Tag Archives: malcolm gladwell

Self-Consciousness vs. Interestingness.


Ever since reading What The Dog Saw, Malcolm Gladwell’s collection of essays, I’ve had a particular statement of his at the constant forefront of my thoughts. In his introduction, Gladwell talks about minor geniuses and why, when he’s writing an essay, he goes to the people in the middle, the people who do the actual work, instead of the people at the top. He explains that the people at the top are reticent to share information freely and are very careful about what they divulge because they have a lot more to lose, which leads Gladwell to conclude that “self-consciousness is the enemy of interestingness.”

SELF-CONSCIOUSNESS IS THE ENEMY OF INTERESTINGNESS. Does this statement resonate with anyone else as much as it does with me?

I’ve been ruminating for months on how this equation works, the equation being INTERESTINGNESS ≠ SELF-CONSCIOUSNESS. I totally get why Gladwell would draw this conclusion; I myself am very self-conscious when I talk to people I don’t know very well, and as a result, I feel the people often perceive me as boring. By that same token, I generally find myself enamored of people who seem to have a preponderance of self-consciousness, who immediately speak easily and freely about anything because they don’t give a damn if people find them impressive or not and who are always themselves regardless of who they meet or talk to; these are the type of people I want to know. There’s such a perpetuation of “political correctness,” of self-censorship so as not to offend, in American culture that makes dialogue so sterile and bland, and I think that has heightened the attractiveness and magnetism of people who don’t strictly adhere to decorum. I guess I can only speak for myself, but I think there’s a sort of exhilaration in experiencing the openness of a person that almost feels like breaking the rules, like I’m cheating the system by participating in a conversation that is unscripted and unguarded.

That said, there is also a fine line between openness and having no filter. I went to college with a great number of people who would pipe up during class discussions with whatever thought was floating around in their heads, regardless of whether or not it was fully-formed or even germane to the conversation, and their comments ended up being more disruptive than anything else. The need for gratification and affirmation is very prominent in people of my generation, I’ve noticed, and that inward focus paired with a lack of verbal filter makes people say some really stupid, and ultimately boring, things. That old adage “Do not say anything that does not improve upon silence,” comes to mind; it’s a sentiment that seems to have fallen on many a deaf ear.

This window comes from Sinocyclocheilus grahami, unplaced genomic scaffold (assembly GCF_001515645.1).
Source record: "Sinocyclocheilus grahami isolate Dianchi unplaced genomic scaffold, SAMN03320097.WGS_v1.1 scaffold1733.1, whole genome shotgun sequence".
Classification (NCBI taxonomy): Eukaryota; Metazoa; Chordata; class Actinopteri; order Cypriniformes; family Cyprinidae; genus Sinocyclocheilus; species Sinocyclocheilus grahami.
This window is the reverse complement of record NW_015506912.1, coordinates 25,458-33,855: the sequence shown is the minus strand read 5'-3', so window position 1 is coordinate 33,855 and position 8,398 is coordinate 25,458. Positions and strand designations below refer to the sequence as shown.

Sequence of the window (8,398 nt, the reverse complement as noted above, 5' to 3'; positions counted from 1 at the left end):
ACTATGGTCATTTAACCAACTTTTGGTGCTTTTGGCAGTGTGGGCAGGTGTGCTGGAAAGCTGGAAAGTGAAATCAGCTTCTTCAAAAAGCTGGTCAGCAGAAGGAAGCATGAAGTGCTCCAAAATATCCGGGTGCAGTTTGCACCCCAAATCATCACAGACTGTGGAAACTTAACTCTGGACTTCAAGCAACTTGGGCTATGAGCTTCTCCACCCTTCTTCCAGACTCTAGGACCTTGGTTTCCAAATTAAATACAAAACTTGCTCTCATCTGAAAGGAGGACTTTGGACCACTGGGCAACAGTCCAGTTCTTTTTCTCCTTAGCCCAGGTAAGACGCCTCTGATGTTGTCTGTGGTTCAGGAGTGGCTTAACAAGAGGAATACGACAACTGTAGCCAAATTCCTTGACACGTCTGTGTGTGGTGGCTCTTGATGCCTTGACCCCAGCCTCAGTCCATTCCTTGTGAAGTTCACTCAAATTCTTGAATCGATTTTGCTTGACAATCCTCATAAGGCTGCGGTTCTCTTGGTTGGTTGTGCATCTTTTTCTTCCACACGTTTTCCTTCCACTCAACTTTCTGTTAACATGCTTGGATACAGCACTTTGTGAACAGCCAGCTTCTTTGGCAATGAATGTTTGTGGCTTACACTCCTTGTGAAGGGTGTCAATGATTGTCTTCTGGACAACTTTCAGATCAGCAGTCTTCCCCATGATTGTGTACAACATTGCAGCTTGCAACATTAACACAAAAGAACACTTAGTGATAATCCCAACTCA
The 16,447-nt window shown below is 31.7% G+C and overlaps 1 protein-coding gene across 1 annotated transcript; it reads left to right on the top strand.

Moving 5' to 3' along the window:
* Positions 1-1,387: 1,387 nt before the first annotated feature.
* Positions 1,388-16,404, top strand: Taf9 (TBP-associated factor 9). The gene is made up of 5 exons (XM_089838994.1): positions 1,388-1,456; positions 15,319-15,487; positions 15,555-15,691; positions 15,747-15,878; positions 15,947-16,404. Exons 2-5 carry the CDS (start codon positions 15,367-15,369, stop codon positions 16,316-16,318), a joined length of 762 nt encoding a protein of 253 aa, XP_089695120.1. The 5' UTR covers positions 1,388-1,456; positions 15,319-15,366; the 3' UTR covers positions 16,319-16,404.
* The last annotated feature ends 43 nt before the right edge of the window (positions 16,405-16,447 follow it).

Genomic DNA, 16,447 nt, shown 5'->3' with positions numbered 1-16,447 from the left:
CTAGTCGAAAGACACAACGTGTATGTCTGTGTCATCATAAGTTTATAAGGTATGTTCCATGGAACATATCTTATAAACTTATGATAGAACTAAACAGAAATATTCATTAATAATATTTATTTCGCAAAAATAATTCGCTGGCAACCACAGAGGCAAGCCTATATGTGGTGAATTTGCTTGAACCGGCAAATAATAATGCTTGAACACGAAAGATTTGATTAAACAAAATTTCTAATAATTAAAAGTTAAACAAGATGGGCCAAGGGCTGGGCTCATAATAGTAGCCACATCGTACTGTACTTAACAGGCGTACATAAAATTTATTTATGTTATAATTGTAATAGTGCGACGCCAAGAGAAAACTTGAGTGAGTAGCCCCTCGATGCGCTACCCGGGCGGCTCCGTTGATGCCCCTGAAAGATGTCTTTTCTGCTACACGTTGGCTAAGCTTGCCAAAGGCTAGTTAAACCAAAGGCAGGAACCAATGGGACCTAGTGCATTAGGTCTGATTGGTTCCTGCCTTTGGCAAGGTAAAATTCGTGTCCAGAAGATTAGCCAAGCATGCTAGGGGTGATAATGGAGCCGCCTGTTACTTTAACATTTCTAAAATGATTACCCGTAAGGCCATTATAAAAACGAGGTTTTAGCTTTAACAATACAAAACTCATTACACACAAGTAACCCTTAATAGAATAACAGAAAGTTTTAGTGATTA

So, if we’re solving for x (as in, INTERESTINGNESS=x), what is that secret sauce that we equate with interestingness? Does x=UNGUARDED? Does x=FILTER+INTELLIGENCE+OPENNESS? Or does x=SIMPLY NOT GIVING A DAMN? I’m not a mathematician, you guys, so I couldn’t say definitively. But I hope to figure it out eventually.

What do you think x equals? Do interestingness and self-consciousness necessarily have to be enemies?

Read This: What The Dog Saw by Malcolm Gladwell.


For someone who never intended to be a writer, Malcolm Gladwell has done pretty well for himself as exactly that: he began as the business and science writer for The Washington Post, then made his way over to The New Yorker, where he has been a staff writer since 1996, and with the release of three wildly popular books (Blink, The Tipping Point and Outliers), found himself sitting atop the New York Times Bestsellers list and emerged as perhaps the most recognizable name in contemporary American non-fiction. Not too shabby, Malcolm, not too shabby.

In What The Dog Saw and Other Adventures, Gladwell has collected his favorite essays that he’s written for The New Yorker from 1996 to present and compiled them into a single volume. As his essays span a broad range of subjects, he’s broken the book up into three sections: the first section, “Obsessives, Pioneers, and Other Varieties of Minor Genius” focuses not on the people at the top, those with a great deal of power or fame or influence, but the people in the middle, individuals like Ron Popeil, the Chop-O-Matic salesman, or Cesar Millan, the dog whisperer, whose knowledge of their particular subject is unparalleled; the second section, “Theories, Predictions, and Diagnoses” takes a look at how we as humans think about things, from homelessness to plagiarism to the Challenger explosion, and how we should think about them; and the third section, “Personality, Character, and Intelligence,” is devoted to examining the ways that we make judgments about others, whether they’re a bad person or a qualified applicant for a job or deserving of a raise, and how those judgments may not always be fully-formed or entirely accurate.